The IASP training program emphasizes a broad range of contemporary psychoanalytic approaches to psychotherapy and psychoanalysis with an emphasis on Self Psychology and Intersubjectivity Theory. In addition to the theory and clinical skills of contemporary Self Psychology and Intersubjectivity Theory our program includes a study of Relational Theory, Motivational Systems Theory, Non-linear dynamic systems theory, Attachment Theory, trauma theory and theories growing out of Infant Research. The study of contemporary theories is grounded in our historical roots through a review of Classical Psychoanalytic theory and Object Relations Theory.
Students are exposed to a broad range of literature providing a solid perspective on the diversity of theoretical and clinical approaches in the psychoanalytic world of today.
The program offers three levels of training:
- 2 year psychoanalytic psychotherapy training
- 4 year advanced psychoanalytic psychotherapy
- 4 year training program in psychoanalysis
Each level has three components:
- Personal psychoanalytic psychotherapy or psychoanalysis
- Supervised psychotherapy/psychoanalysis
- Weekly seminars
The two-year seminar program and the clinical supervision emphasize contemporary models of psychoanalytic theory and practice.Students who complete the two-year program may choose to continue on to more advanced training through the third and fourth year of seminars and further clinical supervision in psychoanalytic psychotherapy or psychoanalysis.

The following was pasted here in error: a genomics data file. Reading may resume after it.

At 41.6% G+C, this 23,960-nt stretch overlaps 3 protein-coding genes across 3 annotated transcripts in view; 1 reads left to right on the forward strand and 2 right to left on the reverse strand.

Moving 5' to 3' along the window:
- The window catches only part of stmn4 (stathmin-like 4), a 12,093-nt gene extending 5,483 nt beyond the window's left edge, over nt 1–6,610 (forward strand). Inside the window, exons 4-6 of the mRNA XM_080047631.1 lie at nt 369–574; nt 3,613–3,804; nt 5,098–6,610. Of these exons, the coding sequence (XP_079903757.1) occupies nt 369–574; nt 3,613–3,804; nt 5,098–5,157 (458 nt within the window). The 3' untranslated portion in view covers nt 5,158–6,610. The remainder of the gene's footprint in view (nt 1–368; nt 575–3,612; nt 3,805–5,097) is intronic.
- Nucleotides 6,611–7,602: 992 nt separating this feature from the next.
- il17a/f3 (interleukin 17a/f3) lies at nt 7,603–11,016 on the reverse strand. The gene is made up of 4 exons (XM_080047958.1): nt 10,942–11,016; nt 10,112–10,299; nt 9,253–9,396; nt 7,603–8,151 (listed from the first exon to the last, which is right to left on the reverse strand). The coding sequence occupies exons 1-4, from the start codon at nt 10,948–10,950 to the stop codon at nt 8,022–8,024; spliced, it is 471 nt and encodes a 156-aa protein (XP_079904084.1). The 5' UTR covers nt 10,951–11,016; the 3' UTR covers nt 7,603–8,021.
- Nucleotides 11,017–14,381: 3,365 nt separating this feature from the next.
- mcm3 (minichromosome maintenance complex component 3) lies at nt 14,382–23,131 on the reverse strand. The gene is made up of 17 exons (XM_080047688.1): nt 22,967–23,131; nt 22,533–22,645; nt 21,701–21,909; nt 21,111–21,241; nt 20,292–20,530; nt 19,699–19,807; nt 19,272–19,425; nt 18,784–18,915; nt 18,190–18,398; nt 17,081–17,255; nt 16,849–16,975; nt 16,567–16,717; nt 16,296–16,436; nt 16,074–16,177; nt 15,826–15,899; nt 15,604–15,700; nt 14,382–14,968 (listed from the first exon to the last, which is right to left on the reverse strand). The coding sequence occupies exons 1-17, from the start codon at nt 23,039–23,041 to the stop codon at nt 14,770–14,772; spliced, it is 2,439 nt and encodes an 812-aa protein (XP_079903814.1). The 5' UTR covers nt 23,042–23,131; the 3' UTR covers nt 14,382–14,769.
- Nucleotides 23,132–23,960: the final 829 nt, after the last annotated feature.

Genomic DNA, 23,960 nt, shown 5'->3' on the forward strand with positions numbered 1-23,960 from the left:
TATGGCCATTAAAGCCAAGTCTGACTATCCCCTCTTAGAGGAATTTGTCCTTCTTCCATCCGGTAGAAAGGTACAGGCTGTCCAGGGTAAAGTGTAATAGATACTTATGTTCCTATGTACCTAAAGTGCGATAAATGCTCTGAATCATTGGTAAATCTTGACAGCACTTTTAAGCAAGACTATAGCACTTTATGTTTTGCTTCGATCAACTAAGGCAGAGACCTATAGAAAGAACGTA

Goals of the Training Program:
1. To provide students with a solid theoretical and clinical foundation in contemporary psychoanalytic theory specializing in contemporary self-psychology. This will allow students to organize clinical material coherently, understand their clients deeply, and provide a broad range of responsiveness to a diverse population of clients.
2. To encourage students to integrate a diverse range of thought and to develop the capacity for critical thinking by exposing them to a broad range of contemporary psychoanalytic writings.
3. To develop the capacity for self-reflection to increase each student’s awareness of self and how their own subjectivity and patterns of interaction impact the therapeutic relationship and to be skillful in using this self-awareness to enhance the therapeutic process.
4. To develop the student’s capacity to express their ideas coherently in verbal and written form.